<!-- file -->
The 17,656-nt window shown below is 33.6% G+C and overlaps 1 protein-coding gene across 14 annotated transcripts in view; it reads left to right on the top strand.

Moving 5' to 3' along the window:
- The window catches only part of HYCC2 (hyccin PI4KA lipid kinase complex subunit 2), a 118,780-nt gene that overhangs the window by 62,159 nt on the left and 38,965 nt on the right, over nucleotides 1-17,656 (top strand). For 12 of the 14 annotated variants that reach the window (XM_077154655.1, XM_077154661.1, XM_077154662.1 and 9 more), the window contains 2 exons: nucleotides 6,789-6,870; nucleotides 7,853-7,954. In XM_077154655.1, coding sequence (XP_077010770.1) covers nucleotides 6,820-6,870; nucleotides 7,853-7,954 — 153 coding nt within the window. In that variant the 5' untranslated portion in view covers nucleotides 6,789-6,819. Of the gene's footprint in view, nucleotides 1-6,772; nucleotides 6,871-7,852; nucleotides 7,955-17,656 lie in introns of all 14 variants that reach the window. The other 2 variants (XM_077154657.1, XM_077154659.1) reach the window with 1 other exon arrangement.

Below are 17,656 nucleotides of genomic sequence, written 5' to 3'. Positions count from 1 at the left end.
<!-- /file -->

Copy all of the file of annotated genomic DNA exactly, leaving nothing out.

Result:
The 17,656-nt window shown below is 33.6% G+C and overlaps 1 protein-coding gene across 14 annotated transcripts in view; it reads left to right on the top strand.

Moving 5' to 3' along the window:
- The window catches only part of HYCC2 (hyccin PI4KA lipid kinase complex subunit 2), a 118,780-nt gene that overhangs the window by 62,159 nt on the left and 38,965 nt on the right, over nucleotides 1-17,656 (top strand). For 12 of the 14 annotated variants that reach the window (XM_077154655.1, XM_077154661.1, XM_077154662.1 and 9 more), the window contains 2 exons: nucleotides 6,789-6,870; nucleotides 7,853-7,954. In XM_077154655.1, coding sequence (XP_077010770.1) covers nucleotides 6,820-6,870; nucleotides 7,853-7,954 — 153 coding nt within the window. In that variant the 5' untranslated portion in view covers nucleotides 6,789-6,819. Of the gene's footprint in view, nucleotides 1-6,772; nucleotides 6,871-7,852; nucleotides 7,955-17,656 lie in introns of all 14 variants that reach the window. The other 2 variants (XM_077154657.1, XM_077154659.1) reach the window with 1 other exon arrangement.

Below are 17,656 nucleotides of genomic sequence, written 5' to 3'. Positions count from 1 at the left end.